I am also looking forward to the new move coming out 50/50. At first, I was not too thrilled that they actually made a movie about this awful disease. But then I realized that the humor reflected in the movie was the only way I got through some of my treatments. My mom reminded me of that one. 

A few months ago I contacted the office of Healthy Campus Initiatives at Rowan University to see if there was any way I would be able to share my story. I am so excited to share that my story is going to be featured in Rowan’s Student Health 101 on-line magazine for October and I will be speaking on October 11th at Rowan University during a breast cancer awareness luncheon.

Not only is October bringing back memories, but this October, I am making memories.

If you live in the Philadelphia region, make a memory by joining Living Beyond Breast Cancer as we kick off Breast Cancer Awareness Month by hosting our annual fall conference, News You Can Use: Breast Cancer Updates for Living Well, tomorrow, Oct. 1st. Fee waivers are available at-the-door and walk-ins are welcomed.

These twins have more than identical looks in common

This entry was written by Diane LeBleu of Austin. Diane lives with her husband Tom of 18 years and their four children Danielle (13), Travis (11), Sabrina (6) and Caroline (5). She is was diagnosed with Stage 2 invasive breast cancer in December 2008, six years after her twin sister’s diagnosis and three years after they lost their aunt to a breast cancer recurrence.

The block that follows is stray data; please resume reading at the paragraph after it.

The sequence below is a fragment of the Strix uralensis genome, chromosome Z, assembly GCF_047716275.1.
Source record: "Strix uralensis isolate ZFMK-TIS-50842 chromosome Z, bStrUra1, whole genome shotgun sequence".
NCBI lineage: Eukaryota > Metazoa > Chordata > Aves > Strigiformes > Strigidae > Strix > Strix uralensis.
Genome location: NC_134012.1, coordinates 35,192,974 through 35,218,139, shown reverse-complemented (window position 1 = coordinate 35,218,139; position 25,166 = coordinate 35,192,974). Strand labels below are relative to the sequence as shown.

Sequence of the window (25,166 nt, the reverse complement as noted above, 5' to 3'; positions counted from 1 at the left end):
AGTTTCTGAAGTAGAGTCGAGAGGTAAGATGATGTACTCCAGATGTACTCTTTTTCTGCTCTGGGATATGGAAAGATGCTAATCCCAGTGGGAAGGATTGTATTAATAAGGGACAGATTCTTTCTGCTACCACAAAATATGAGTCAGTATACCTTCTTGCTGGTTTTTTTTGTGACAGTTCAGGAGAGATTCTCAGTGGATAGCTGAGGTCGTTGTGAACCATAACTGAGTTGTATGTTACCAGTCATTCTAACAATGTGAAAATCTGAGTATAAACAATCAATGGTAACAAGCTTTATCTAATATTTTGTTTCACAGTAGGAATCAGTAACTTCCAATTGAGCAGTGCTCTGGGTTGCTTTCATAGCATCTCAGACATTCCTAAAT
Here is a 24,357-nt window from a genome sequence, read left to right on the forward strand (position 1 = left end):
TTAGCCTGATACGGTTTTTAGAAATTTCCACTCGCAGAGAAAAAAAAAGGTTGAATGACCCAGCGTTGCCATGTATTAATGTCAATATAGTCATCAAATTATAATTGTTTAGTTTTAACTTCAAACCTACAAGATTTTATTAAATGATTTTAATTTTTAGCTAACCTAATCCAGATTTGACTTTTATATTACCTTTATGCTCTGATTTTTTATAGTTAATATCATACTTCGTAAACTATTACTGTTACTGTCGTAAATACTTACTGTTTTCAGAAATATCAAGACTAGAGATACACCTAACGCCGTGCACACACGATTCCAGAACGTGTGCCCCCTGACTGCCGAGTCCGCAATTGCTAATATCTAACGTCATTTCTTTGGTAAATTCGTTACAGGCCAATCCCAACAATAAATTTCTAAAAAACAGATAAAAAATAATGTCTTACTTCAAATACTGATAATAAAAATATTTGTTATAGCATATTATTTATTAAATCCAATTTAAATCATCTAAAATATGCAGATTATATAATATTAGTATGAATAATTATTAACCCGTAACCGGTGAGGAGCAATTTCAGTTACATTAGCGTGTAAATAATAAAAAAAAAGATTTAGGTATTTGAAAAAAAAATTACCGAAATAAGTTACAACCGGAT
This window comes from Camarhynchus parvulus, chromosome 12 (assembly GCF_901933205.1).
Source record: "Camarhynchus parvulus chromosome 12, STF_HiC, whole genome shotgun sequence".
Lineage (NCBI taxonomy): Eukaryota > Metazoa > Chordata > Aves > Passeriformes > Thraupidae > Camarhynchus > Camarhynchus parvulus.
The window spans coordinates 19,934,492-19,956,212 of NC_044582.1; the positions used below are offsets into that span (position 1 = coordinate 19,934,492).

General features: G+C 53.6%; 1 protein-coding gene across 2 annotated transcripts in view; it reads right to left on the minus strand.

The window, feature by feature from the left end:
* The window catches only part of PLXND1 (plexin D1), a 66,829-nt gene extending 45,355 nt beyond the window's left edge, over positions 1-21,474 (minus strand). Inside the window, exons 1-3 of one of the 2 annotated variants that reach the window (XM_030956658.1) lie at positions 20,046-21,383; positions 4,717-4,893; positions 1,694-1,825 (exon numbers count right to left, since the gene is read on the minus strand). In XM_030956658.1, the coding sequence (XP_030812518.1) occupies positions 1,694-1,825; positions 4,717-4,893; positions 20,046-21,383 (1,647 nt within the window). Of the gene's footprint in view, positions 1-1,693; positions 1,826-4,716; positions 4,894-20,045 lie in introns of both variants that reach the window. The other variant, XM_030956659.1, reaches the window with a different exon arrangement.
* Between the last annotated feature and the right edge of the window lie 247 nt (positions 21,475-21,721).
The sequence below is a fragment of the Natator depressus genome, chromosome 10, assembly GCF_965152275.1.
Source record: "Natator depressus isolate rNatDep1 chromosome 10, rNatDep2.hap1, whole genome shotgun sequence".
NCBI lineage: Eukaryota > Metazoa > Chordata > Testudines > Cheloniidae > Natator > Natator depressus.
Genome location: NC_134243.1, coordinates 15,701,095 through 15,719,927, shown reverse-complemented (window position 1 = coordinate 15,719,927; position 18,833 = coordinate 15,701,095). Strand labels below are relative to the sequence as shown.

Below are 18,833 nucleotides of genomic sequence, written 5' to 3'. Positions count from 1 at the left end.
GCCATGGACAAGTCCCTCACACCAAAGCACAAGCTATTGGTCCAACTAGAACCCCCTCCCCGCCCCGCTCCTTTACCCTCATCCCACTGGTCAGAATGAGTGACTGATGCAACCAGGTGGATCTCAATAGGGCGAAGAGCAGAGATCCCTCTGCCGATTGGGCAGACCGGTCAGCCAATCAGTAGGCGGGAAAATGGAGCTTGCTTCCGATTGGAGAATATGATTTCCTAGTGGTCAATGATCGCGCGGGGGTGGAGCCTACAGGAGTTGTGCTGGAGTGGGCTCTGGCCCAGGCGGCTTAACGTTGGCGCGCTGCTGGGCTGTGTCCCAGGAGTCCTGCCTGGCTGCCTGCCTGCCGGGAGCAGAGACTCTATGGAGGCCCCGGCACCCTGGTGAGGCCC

Growing up with a twin sister, there are always the inevitable comparisons. Denise was the pretty one. I was the smart(er) one. Denise was a go-along-get-along girl. I was a little more, well, bossy is probably the nicest word. As a parent now, my husband and I try not to make similar comparisons. However, it is hard to restrain from making observations about the amazing way that children born to the same parents and raised in the same environment can turn out so remarkably different.

In addition to being the assertive one between me and Denise, I always assumed I was the courageous one. Denise was timid and more of a follower. It turns out I was wrong.  

Denise was diagnosed with breast cancer when we were only 33. She was the first person I ever knew to get breast cancer or any cancer for that matter.  Breast cancer wasn’t something you get in your 30s. Denise bravely faced a lumpectomy, chemo and radiation all the while working full-time and coming home to her family at the end of the day. Denise was in San Antonio and I was living in Austin; therefore, my help consisted mostly of prayer and encouraging phone calls as I was home with my own young children.